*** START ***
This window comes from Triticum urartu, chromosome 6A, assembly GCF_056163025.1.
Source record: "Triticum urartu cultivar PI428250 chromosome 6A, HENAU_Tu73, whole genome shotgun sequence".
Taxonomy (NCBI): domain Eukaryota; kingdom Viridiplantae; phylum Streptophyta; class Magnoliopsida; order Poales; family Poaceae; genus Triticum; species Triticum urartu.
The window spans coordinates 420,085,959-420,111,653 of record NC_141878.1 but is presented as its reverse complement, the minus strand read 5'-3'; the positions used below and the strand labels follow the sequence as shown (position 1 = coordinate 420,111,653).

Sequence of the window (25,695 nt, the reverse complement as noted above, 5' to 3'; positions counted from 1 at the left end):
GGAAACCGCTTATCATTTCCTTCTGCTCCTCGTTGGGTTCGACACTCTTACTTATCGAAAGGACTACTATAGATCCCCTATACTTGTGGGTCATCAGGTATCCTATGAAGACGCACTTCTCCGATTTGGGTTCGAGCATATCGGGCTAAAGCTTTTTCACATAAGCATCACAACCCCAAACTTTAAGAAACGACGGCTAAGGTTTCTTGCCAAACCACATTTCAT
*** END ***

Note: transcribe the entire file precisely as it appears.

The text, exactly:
This window comes from Triticum urartu, chromosome 6A, assembly GCF_056163025.1.
Source record: "Triticum urartu cultivar PI428250 chromosome 6A, HENAU_Tu73, whole genome shotgun sequence".
Taxonomy (NCBI): domain Eukaryota; kingdom Viridiplantae; phylum Streptophyta; class Magnoliopsida; order Poales; family Poaceae; genus Triticum; species Triticum urartu.
The window spans coordinates 420,085,959-420,111,653 of record NC_141878.1 but is presented as its reverse complement, the minus strand read 5'-3'; the positions used below and the strand labels follow the sequence as shown (position 1 = coordinate 420,111,653).

Sequence of the window (25,695 nt, the reverse complement as noted above, 5' to 3'; positions counted from 1 at the left end):
GGAAACCGCTTATCATTTCCTTCTGCTCCTCGTTGGGTTCGACACTCTTACTTATCGAAAGGACTACTATAGATCCCCTATACTTGTGGGTCATCAGGTATCCTATGAAGACGCACTTCTCCGATTTGGGTTCGAGCATATCGGGCTAAAGCTTTTTCACATAAGCATCACAACCCCAAACTTTAAGAAACGACGGCTAAGGTTTCTTGCCAAACCACATTTCAT